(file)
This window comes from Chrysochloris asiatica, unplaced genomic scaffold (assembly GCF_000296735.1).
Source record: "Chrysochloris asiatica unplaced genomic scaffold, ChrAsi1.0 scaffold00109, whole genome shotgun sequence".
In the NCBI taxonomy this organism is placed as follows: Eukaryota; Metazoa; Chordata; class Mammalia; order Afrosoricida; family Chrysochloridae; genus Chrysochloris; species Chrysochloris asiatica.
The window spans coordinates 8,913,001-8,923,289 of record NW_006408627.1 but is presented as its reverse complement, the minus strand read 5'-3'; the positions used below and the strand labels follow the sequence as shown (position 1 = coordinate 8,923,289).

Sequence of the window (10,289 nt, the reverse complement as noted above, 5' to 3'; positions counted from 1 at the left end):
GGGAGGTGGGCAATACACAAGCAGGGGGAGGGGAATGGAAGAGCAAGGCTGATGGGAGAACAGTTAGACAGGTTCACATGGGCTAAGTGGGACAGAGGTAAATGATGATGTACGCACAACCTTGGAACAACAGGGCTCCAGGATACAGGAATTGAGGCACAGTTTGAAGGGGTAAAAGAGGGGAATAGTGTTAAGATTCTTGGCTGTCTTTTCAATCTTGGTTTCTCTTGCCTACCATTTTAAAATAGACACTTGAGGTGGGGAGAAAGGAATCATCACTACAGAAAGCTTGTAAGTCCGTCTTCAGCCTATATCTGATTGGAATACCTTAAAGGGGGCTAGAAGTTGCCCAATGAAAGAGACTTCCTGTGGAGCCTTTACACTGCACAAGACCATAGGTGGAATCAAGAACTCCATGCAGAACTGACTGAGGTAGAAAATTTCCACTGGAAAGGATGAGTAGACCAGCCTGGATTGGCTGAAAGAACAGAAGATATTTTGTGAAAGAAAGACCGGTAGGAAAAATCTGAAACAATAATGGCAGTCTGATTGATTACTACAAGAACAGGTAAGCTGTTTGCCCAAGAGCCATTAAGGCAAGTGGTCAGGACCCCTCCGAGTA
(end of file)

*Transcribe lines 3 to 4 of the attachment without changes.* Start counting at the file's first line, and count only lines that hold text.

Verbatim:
In the NCBI taxonomy this organism is placed as follows: Eukaryota; Metazoa; Chordata; class Mammalia; order Afrosoricida; family Chrysochloridae; genus Chrysochloris; species Chrysochloris asiatica.
The window spans coordinates 8,913,001-8,923,289 of record NW_006408627.1 but is presented as its reverse complement, the minus strand read 5'-3'; the positions used below and the strand labels follow the sequence as shown (position 1 = coordinate 8,923,289).